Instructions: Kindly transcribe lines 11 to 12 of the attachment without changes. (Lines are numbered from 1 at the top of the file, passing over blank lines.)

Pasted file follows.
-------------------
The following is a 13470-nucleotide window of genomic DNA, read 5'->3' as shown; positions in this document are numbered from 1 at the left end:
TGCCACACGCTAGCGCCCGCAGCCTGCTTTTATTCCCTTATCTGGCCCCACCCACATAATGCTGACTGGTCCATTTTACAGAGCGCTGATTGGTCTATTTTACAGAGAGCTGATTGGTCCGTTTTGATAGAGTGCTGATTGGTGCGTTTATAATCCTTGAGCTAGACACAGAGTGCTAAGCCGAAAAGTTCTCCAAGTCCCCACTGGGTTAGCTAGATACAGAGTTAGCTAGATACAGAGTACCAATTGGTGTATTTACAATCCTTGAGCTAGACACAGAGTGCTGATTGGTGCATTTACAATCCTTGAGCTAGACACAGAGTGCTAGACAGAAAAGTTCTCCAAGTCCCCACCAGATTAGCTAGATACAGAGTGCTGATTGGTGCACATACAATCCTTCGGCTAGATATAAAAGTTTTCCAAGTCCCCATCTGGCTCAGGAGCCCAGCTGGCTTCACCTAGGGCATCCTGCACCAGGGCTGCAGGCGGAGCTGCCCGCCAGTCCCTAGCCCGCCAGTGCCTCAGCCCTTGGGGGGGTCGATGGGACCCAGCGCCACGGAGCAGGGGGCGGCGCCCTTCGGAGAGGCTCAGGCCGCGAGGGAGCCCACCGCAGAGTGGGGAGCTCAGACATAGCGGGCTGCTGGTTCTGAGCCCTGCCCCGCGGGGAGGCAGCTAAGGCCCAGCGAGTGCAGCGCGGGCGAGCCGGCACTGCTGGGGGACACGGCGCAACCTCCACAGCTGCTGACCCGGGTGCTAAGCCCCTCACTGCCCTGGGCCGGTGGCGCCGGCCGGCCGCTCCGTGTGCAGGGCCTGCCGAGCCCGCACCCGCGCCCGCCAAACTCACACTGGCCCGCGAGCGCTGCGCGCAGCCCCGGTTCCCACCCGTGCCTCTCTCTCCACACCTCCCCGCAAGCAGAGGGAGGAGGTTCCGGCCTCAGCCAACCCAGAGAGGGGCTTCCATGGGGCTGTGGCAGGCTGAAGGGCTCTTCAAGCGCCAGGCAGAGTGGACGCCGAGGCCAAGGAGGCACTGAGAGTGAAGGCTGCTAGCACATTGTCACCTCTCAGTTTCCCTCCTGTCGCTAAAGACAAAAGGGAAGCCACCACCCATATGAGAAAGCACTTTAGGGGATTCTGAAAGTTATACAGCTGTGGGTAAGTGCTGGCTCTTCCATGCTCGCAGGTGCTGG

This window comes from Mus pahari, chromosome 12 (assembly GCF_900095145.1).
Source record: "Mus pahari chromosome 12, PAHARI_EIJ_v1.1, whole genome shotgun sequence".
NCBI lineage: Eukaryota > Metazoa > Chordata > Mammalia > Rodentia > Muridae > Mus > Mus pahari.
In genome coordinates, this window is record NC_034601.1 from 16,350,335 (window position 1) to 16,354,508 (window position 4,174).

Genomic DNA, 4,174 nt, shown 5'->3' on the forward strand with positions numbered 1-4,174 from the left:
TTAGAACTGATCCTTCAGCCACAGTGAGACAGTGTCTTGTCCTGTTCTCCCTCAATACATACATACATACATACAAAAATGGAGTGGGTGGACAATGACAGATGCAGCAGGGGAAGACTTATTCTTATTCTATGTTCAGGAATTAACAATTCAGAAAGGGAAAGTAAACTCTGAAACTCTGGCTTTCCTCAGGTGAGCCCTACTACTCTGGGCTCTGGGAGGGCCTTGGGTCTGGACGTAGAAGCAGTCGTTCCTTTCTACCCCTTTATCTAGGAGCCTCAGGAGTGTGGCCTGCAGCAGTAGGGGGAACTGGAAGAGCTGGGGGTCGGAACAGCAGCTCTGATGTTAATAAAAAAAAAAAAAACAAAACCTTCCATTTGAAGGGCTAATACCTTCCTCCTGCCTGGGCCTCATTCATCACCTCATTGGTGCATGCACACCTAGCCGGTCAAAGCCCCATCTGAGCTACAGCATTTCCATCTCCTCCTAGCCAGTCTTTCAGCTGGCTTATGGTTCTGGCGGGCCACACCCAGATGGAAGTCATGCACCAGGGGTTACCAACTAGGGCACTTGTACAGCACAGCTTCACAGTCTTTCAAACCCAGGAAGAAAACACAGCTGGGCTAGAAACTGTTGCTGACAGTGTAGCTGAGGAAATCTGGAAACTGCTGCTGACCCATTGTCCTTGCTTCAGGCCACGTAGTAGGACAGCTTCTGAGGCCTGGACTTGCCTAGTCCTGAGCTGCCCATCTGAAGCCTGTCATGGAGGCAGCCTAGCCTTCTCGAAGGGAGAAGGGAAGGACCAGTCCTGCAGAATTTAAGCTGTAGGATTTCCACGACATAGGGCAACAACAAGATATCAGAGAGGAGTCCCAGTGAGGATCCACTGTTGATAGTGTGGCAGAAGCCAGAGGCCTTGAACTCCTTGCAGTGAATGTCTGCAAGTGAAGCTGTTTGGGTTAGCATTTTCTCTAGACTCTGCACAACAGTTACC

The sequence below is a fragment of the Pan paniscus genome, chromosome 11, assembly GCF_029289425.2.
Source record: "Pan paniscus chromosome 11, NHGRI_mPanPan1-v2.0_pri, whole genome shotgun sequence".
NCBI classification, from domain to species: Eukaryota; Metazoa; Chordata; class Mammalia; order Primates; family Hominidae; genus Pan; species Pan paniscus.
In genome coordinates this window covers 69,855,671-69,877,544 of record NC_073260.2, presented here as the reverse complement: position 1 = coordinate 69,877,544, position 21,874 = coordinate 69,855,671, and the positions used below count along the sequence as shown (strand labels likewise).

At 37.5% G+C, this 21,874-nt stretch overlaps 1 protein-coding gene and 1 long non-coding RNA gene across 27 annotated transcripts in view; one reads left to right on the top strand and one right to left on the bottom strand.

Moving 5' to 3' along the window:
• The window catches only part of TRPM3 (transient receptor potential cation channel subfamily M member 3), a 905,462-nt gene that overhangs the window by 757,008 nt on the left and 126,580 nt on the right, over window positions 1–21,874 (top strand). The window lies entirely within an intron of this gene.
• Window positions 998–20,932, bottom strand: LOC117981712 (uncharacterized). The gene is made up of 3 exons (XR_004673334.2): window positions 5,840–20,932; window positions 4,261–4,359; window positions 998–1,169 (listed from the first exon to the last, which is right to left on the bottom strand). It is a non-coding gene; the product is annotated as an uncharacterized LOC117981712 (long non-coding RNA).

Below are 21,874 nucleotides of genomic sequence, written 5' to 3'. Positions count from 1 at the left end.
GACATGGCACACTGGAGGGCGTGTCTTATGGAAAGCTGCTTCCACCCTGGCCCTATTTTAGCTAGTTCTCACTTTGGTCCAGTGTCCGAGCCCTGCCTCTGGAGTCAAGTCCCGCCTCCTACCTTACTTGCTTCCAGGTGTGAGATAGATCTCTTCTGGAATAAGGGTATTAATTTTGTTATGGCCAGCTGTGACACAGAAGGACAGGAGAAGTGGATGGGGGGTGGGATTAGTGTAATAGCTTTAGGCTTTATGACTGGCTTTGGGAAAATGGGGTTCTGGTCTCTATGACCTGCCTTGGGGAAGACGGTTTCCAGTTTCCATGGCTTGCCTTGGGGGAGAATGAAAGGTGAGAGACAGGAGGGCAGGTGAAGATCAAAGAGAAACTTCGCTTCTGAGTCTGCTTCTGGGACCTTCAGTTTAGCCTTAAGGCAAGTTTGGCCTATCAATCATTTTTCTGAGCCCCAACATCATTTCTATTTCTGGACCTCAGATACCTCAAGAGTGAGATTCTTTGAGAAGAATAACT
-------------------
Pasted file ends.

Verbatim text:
NCBI classification, from domain to species: Eukaryota; Metazoa; Chordata; class Mammalia; order Primates; family Hominidae; genus Pan; species Pan paniscus.
In genome coordinates this window covers 69,855,671-69,877,544 of record NC_073260.2, presented here as the reverse complement: position 1 = coordinate 69,877,544, position 21,874 = coordinate 69,855,671, and the positions used below count along the sequence as shown (strand labels likewise).